Skip to comments.Mushrooms used to clean up urban streams
Posted on 03/01/2014 1:27:55 PM PST by neverdem
A local group is attempting to clean the waters in Corvallis Sequoia Creek and potentially the Willamette River beyond it using an unusual tool: mushrooms.
The process used by volunteers with the Ocean Blue Project, an ecological restoration nonprofit, is to place mushroom spawn and a mixture of coffee grounds and straw in burlap bags that mushrooms can grow in, and then place the bags so that water entering storm drains will filter through them. The technique is attempting to take advantage of the natural ability of mycelium the underground part of fungi to break down toxins like oil and pesticides and metabolize harmful bacteria like E. coli.
Ocean Blue Project volunteers placed their first test bag, containing yellow oyster mushroom spawn, in a drainage chute near the Ninth Street Coffee Culture on Sunday.
Richard Arterbury, president of the Ocean Blue Project, said he thinks the project has huge potential.
If you put enough of these bags by the Willamette River it could potentially change the river, he said.
Oregon Department of Environmental Quality water sampling from 2008 to 2012 showed the presence of pesticides, flame retardants, metals, and chemical ingredients from consumer products in the river. The Oregon Health Authority also has an active mercury advisory warning that children should not eat more than one serving of resident species of fish from the main fork of the Willamette River a month, and that adults should not eat more than four servings.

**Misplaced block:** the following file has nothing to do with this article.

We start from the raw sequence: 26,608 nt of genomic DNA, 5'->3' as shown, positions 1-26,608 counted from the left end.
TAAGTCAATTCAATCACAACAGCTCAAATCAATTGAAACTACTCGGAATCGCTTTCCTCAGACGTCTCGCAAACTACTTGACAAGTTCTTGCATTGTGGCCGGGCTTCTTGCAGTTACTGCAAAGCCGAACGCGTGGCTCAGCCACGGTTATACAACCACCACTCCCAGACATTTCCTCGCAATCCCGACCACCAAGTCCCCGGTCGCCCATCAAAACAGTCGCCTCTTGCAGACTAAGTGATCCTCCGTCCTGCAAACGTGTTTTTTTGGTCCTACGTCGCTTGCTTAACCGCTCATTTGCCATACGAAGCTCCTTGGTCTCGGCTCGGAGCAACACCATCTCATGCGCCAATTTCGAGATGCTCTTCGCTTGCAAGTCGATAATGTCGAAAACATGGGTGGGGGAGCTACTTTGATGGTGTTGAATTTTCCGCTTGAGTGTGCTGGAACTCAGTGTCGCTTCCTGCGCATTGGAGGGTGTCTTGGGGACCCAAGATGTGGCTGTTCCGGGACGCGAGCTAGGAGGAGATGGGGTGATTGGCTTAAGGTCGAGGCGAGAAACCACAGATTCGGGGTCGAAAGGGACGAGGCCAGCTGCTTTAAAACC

The Washington Environmental Council has been using similar techniques in parts of the Puget Sound region, and a unrelated study from the state has shown fungi helped remove fecal coliform bacteria from flowing water.
According to Arterbury, the technique could potentially be a low-cost way to use biologic processes to reduce pollution in waterways...
(Excerpt) Read more at gazettetimes.com ...
Interesting idea. I remember reading some years ago about a species of water lily that is remarkably effective in using certain forms on industrial waste as food. The lilies purify the polluted water they grow in, and - IIRC -the flowers themselves can be processed into feed or fertilizer.
Interesting idea, hopefully it works. The real reason why the Willamette is so silty has to do with the dams not allowing it to clean it’s channel. If a deep channel was dredged it would provide faster flow in the low water months which would prevent the river from silting. This would also provide better spawning habitat for salmon and not suffocate so many eggs.
Back when we used to dredge the river, it allowed commerce to flow from the Pacific all the way to Eugene, and we had HUGE runs of salmon. Just think of the eco-tourism having a passable channel would create.
Obviously, the blackberries are native.
Great idea...until someone starts to harvest the contaminant-laden mushrooms to sell to local restaurants “for cheap”?